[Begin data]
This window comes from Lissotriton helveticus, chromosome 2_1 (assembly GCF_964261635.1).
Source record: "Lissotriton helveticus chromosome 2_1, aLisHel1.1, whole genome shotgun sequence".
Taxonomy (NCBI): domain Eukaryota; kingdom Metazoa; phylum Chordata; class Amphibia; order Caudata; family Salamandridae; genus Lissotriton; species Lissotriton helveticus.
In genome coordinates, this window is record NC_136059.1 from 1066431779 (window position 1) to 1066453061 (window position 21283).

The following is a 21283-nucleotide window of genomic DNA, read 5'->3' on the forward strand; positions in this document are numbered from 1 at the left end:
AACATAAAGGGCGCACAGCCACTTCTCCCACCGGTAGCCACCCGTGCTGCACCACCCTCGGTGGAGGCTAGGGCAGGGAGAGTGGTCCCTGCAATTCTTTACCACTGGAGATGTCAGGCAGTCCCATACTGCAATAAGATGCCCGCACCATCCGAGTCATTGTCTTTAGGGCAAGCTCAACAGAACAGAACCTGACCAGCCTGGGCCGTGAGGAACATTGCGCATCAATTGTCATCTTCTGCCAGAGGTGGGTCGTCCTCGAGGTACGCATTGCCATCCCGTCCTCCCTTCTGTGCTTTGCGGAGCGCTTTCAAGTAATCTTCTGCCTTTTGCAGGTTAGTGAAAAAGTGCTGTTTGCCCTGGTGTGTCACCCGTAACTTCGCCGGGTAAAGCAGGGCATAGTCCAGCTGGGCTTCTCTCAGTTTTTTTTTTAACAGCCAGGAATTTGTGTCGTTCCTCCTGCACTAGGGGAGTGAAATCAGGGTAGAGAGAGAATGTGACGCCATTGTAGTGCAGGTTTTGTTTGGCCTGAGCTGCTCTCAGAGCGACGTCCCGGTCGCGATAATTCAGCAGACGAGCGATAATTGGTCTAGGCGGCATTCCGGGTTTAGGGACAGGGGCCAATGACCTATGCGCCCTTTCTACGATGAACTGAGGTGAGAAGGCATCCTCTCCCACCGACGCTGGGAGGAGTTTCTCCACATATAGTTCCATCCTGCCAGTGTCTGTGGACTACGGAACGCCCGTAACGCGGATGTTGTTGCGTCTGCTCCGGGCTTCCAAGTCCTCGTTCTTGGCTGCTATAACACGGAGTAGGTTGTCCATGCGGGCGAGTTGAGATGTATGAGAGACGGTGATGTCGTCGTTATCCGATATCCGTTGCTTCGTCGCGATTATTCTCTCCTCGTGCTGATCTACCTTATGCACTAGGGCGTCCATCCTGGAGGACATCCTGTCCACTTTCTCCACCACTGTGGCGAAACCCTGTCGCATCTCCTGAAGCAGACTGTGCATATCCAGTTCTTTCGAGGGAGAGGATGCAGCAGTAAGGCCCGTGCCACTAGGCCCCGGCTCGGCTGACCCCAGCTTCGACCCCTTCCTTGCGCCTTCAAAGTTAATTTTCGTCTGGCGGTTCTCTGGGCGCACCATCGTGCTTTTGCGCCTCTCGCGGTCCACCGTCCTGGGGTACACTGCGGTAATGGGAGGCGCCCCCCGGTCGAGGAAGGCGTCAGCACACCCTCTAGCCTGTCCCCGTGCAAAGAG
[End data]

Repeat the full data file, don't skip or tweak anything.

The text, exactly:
This window comes from Lissotriton helveticus, chromosome 2_1 (assembly GCF_964261635.1).
Source record: "Lissotriton helveticus chromosome 2_1, aLisHel1.1, whole genome shotgun sequence".
Taxonomy (NCBI): domain Eukaryota; kingdom Metazoa; phylum Chordata; class Amphibia; order Caudata; family Salamandridae; genus Lissotriton; species Lissotriton helveticus.
In genome coordinates, this window is record NC_136059.1 from 1066431779 (window position 1) to 1066453061 (window position 21283).

The following is a 21283-nucleotide window of genomic DNA, read 5'->3' on the forward strand; positions in this document are numbered from 1 at the left end:
AACATAAAGGGCGCACAGCCACTTCTCCCACCGGTAGCCACCCGTGCTGCACCACCCTCGGTGGAGGCTAGGGCAGGGAGAGTGGTCCCTGCAATTCTTTACCACTGGAGATGTCAGGCAGTCCCATACTGCAATAAGATGCCCGCACCATCCGAGTCATTGTCTTTAGGGCAAGCTCAACAGAACAGAACCTGACCAGCCTGGGCCGTGAGGAACATTGCGCATCAATTGTCATCTTCTGCCAGAGGTGGGTCGTCCTCGAGGTACGCATTGCCATCCCGTCCTCCCTTCTGTGCTTTGCGGAGCGCTTTCAAGTAATCTTCTGCCTTTTGCAGGTTAGTGAAAAAGTGCTGTTTGCCCTGGTGTGTCACCCGTAACTTCGCCGGGTAAAGCAGGGCATAGTCCAGCTGGGCTTCTCTCAGTTTTTTTTTTAACAGCCAGGAATTTGTGTCGTTCCTCCTGCACTAGGGGAGTGAAATCAGGGTAGAGAGAGAATGTGACGCCATTGTAGTGCAGGTTTTGTTTGGCCTGAGCTGCTCTCAGAGCGACGTCCCGGTCGCGATAATTCAGCAGACGAGCGATAATTGGTCTAGGCGGCATTCCGGGTTTAGGGACAGGGGCCAATGACCTATGCGCCCTTTCTACGATGAACTGAGGTGAGAAGGCATCCTCTCCCACCGACGCTGGGAGGAGTTTCTCCACATATAGTTCCATCCTGCCAGTGTCTGTGGACTACGGAACGCCCGTAACGCGGATGTTGTTGCGTCTGCTCCGGGCTTCCAAGTCCTCGTTCTTGGCTGCTATAACACGGAGTAGGTTGTCCATGCGGGCGAGTTGAGATGTATGAGAGACGGTGATGTCGTCGTTATCCGATATCCGTTGCTTCGTCGCGATTATTCTCTCCTCGTGCTGATCTACCTTATGCACTAGGGCGTCCATCCTGGAGGACATCCTGTCCACTTTCTCCACCACTGTGGCGAAACCCTGTCGCATCTCCTGAAGCAGACTGTGCATATCCAGTTCTTTCGAGGGAGAGGATGCAGCAGTAAGGCCCGTGCCACTAGGCCCCGGCTCGGCTGACCCCAGCTTCGACCCCTTCCTTGCGCCTTCAAAGTTAATTTTCGTCTGGCGGTTCTCTGGGCGCACCATCGTGCTTTTGCGCCTCTCGCGGTCCACCGTCCTGGGGTACACTGCGGTAATGGGAGGCGCCCCCCGGTCGAGGAAGGCGTCAGCACACCCTCTAGCCTGTCCCCGTGCAAAGAG